Thursday, May 20, 2010

It's all about meme.

When I was a college student, one of my tutors (for primate behavior, if I recall) was Dr. Marion Dawkins, who was then married to Richard Dawkins. At one tutorial, she mentioned that her husband was writing a book, which he was thinking of calling The Selfish Gene, but he was up for other suggestions. (I guess my offering of the The Pecksniff Perplex* didn't make it, even to the acknowledgments** section of Dawkins's breakthrough bestseller.)

In this work, Dawkins coins the term "meme," which means a unit of culture, such as a song or a catch-phrase or a religious belief. That irritating "wazzup!" thing from the beer commercial is a meme.

So far, so good, but now I'm launching myself onto the ocean of my ignorance. I know there's also a term "polymeme," but I'm not sure if this or any other coinage from psychology or sociology captures something I've been thinking about recently -- the lasting and multi-faceted impact on our lives of certain cultural phenomena, of certain key features of our experience.

We recognize the effect of life events and aspects of our upbringing on our psychological development: early childhood experiences, relationships with parents, powerful religious or nationalistic influences. But what about cultural issues that may seem trivial by comparison, and yet gain inordinate power in our lives because they add up to more than one mere meme, because they transcend any single cultural definition?

I'll give you some examples. Next time.

*I thought hypocrisy was a richer description of self-interested altruism in nature rather than mere selfishness, you see, and Pecksniff, from Dickens's Martin Chuzzlewit was, with Moliere's Tartuffe, the paradigm of hypocri-- . . . oh, never mind. But think of the extra sales you'd have made with that title, Richard. You could be famous by now.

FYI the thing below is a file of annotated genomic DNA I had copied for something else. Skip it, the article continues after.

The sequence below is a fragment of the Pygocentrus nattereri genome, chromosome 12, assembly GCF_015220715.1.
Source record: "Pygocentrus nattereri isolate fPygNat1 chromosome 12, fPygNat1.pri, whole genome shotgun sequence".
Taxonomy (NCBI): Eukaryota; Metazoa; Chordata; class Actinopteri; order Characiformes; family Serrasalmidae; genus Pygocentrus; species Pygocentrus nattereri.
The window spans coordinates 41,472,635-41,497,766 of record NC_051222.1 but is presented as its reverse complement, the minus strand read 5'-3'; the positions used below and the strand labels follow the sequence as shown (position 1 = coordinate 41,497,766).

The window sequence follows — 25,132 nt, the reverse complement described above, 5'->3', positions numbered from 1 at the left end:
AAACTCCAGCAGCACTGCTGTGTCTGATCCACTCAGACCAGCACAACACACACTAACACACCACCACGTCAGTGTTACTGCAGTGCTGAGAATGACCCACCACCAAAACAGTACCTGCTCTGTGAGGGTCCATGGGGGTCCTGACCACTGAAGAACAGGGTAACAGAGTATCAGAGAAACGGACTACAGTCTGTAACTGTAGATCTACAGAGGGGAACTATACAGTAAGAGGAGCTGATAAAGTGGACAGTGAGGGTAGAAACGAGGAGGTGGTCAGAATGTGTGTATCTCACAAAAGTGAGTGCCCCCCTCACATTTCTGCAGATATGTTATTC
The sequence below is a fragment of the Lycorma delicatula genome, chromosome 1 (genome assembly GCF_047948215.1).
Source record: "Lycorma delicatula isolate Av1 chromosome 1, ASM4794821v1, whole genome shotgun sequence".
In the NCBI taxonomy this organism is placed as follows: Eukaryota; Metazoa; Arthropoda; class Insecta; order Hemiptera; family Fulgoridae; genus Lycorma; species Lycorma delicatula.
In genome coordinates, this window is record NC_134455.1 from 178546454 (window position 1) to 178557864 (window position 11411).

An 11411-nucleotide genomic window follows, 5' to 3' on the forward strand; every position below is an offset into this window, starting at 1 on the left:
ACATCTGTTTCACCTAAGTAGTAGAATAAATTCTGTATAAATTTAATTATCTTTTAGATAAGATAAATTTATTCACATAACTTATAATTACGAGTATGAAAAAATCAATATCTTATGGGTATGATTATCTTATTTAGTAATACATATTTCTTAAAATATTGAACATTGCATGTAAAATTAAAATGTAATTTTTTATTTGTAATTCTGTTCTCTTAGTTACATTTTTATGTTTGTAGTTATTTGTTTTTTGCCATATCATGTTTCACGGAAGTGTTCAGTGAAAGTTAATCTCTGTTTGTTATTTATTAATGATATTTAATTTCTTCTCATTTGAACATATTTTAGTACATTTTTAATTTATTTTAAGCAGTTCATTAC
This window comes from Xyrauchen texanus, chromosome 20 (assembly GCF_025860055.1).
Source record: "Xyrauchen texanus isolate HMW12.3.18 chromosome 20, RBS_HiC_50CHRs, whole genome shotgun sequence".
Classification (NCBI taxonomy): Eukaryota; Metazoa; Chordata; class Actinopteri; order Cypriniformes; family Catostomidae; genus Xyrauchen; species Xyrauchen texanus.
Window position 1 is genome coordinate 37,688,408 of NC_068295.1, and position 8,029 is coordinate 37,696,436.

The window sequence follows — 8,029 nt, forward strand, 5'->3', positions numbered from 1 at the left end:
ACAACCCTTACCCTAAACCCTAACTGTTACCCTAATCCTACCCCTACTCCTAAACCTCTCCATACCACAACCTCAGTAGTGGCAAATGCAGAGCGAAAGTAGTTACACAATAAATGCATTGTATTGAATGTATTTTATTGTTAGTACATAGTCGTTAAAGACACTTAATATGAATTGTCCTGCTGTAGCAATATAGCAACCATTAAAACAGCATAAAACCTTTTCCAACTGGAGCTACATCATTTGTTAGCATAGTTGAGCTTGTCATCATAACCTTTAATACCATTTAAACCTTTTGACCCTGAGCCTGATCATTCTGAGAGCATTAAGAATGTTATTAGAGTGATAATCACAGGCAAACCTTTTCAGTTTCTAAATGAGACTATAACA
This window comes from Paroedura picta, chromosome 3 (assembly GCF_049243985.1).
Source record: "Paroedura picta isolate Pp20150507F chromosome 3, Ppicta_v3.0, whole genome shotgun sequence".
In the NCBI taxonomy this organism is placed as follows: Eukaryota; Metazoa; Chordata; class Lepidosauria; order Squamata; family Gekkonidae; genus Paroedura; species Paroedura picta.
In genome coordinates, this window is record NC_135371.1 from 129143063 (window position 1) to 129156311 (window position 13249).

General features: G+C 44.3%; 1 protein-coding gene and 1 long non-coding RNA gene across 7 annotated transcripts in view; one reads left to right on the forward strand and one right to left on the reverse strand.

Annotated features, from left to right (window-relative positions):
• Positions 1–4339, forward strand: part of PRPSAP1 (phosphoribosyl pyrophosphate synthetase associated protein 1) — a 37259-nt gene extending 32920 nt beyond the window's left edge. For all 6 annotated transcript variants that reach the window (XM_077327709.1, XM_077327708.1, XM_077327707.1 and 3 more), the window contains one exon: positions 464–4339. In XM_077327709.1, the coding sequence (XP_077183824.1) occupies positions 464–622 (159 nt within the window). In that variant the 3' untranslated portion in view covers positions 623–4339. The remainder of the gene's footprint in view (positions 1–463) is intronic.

**Dawkins did include a general thanks to all the students who'd made suggestions, but that's not sufficient recognition of my brilliance. Even though I haven't been publishing myself, I've collected a few acknowledgments over the last two or three years, in books and on CDs and on websites. A good friend suggested that I should make this my goal in life, to gather as many acknowledgments as possible, even if I hadn't done anything. I could approach total strangers and demand a nod, just to see how many I could amass, a vast literary in-joke.

1 comment:

  1. Well, you're already part of my tattoo, but I'll certainly acknowledge you in the next edition of my book. "In this second edition I'd like to thank my husband Sean Gxxxxxx and my Parents John and Judy Hxxxxxx for all their support, and fellow author Alan Beechey, particular reason."